5.3  Opposition politicians are unfamiliar with parliamentary tools for keeping government straight. Some will openly say that they do not even want to do so, because they can secure the best political advantage by letting a government get up to mischief and then haul it over the coals. Opposition politics are based on bringing down the government, not on opposing it in order to put it on the right path.

  5.4  There is an urgent and crying need to insist that government be held to high standards in public life. The entire gamut of anti-corruption and good government mechanisms known to law can no longer be left either to good sense or to the local parliament to enact into law. This has not worked.

  5.5  After 40 years of constitutional government, Anguilla has yet to enact the legislation anticipated in the Constitution and designed to ensure good government.

    (a)  There is no Public Accounts Committee.

    (b)  There is no law requiring legislators to declare their assets and those of their immediate families to the Speaker. This despite the fact that it is mandatory under section 60A of the Constitution and despite the fact that section 61 mandatorily requires that "A law enacted under this Constitution may determine and regulate the privileges, immunities and powers of the Assembly and its members, but no such privileges, immunities or powers shall exceed those of the Commons' House of Parliament of the United Kingdom or of the members thereof".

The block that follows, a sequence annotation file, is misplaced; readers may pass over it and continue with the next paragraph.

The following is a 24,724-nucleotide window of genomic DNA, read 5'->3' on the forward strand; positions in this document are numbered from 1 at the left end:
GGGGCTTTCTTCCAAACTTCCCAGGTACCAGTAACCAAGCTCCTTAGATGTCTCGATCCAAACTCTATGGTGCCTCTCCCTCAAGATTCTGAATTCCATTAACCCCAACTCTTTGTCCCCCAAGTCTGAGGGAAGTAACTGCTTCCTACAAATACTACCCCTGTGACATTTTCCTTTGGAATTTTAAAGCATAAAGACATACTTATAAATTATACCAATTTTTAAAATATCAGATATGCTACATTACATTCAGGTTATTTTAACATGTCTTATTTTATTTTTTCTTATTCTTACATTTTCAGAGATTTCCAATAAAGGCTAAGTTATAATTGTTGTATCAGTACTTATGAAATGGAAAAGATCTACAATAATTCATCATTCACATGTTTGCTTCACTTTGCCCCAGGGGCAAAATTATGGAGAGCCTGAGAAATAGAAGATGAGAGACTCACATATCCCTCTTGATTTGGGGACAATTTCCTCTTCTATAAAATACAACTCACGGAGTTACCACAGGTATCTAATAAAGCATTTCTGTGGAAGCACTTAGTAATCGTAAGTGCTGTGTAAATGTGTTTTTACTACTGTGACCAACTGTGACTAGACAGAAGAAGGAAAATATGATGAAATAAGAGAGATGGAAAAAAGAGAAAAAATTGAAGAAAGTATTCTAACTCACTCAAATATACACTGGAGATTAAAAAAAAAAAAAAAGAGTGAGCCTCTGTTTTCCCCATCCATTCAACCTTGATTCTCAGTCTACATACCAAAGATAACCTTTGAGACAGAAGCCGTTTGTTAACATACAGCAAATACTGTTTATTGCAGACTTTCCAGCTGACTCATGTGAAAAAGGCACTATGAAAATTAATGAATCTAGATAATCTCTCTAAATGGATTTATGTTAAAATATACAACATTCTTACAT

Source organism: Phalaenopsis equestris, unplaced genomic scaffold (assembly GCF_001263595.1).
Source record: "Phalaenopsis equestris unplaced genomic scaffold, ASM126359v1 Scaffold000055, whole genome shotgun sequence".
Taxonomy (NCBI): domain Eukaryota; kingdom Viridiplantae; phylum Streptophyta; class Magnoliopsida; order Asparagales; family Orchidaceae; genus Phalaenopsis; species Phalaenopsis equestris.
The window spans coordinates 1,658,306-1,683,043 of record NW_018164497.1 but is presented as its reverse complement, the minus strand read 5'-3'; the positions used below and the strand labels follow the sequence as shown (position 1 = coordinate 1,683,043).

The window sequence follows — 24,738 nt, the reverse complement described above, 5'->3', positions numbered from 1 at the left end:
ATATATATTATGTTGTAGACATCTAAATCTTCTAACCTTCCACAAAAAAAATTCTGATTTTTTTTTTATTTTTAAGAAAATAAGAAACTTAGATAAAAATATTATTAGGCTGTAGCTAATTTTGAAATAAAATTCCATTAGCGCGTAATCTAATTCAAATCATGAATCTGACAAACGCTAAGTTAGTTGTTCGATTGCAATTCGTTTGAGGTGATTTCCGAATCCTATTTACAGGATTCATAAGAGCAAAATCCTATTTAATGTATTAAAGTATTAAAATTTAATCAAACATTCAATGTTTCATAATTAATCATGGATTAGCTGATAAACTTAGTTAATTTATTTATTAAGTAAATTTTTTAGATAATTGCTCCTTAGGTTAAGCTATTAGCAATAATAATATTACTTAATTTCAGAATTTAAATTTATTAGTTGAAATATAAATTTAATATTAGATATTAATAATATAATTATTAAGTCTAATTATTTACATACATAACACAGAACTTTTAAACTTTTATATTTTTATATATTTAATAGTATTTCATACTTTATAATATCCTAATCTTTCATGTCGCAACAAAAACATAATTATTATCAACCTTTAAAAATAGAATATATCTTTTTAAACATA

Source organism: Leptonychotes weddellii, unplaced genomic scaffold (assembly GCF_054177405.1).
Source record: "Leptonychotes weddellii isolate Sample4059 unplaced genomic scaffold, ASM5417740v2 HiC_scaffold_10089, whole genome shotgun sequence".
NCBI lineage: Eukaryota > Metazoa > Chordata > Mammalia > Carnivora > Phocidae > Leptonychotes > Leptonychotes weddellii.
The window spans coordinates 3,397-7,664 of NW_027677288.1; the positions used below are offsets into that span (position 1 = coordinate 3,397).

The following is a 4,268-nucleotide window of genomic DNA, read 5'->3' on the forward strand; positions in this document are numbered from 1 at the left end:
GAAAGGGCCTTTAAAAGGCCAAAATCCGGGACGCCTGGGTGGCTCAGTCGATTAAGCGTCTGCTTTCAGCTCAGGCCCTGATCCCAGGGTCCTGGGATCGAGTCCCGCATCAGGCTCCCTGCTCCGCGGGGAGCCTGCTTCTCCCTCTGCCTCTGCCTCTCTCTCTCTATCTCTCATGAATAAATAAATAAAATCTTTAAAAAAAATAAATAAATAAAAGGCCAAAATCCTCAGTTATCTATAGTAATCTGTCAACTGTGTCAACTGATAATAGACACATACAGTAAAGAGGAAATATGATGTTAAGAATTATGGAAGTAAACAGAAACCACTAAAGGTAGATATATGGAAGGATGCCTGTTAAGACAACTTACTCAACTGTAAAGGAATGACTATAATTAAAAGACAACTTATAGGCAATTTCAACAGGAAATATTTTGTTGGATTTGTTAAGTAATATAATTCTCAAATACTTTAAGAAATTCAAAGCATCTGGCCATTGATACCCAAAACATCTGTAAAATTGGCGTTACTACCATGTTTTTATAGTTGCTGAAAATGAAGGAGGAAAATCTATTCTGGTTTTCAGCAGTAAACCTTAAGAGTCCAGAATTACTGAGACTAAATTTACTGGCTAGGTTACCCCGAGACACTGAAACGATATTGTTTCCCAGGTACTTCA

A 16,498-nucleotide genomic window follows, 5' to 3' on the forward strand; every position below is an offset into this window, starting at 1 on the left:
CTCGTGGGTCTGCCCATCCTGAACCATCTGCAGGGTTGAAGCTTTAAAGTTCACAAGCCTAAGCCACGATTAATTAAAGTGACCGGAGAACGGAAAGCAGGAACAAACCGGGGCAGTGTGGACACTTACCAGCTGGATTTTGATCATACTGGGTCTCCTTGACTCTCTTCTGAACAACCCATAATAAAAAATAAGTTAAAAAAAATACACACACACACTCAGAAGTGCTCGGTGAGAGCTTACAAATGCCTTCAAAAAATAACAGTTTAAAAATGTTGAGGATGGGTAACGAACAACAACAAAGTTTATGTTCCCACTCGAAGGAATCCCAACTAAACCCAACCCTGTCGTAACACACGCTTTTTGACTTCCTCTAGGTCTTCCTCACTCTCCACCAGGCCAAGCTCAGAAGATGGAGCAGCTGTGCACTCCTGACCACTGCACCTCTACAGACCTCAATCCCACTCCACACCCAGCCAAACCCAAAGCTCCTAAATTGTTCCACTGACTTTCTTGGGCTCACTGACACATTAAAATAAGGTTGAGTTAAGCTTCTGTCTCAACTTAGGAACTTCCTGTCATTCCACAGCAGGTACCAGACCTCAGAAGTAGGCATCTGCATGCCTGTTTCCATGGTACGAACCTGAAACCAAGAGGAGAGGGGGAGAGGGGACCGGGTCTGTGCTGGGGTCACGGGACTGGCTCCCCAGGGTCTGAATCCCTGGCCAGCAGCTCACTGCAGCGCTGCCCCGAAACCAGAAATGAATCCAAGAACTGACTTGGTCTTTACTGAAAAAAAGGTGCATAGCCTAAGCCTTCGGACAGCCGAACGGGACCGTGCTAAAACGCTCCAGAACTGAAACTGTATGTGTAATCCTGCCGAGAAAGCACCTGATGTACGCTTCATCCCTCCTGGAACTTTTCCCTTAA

(c)  There is a legally established Public Service Integrity Board. But it is limited to matters concerning civil servants and can function only when requested to do so by the Governor. There is need for a mechanism to be put in place to investigate allegations of corruption and improper behaviour among Ministers of Government, parliamentarians and Boards of statutory corporations, all of which are presently exempted.

    (d)  There is no Boundaries Commission to redraw the electoral boundaries from time to time.

    (e)  There is no Ombudsman law or "whistle blower" law.

    (f)  There is no Freedom of Information Act.

    (g)  Crown Lands can be disposed of without any discussion in the House of Assembly.

    (h)  In contrast to the good intentions expressed in the NEMS, Environmental Impact Studies are not required for major developments, and when requested are not effectively published or discussed at meetings that are well advertised. Furthermore, government experts are, it is widely understood, often presented with requests to report accompanied by notifications that their report will be just for the record as the project in question has already been pre-approved (ie without regard to the environmental impact, or whatever else the report may contain).

  5.6  Such provisions and a score of other measures could, with advantage to good government, be placed in the Constitution.

  5.7  But it would not only be an advantage to good government. It would, it is to be hoped, restore trust in government and thereby eliminate, or at least drastically reduce, the present cancerous cynicism much of the Anguilla public currently has towards its public institutions.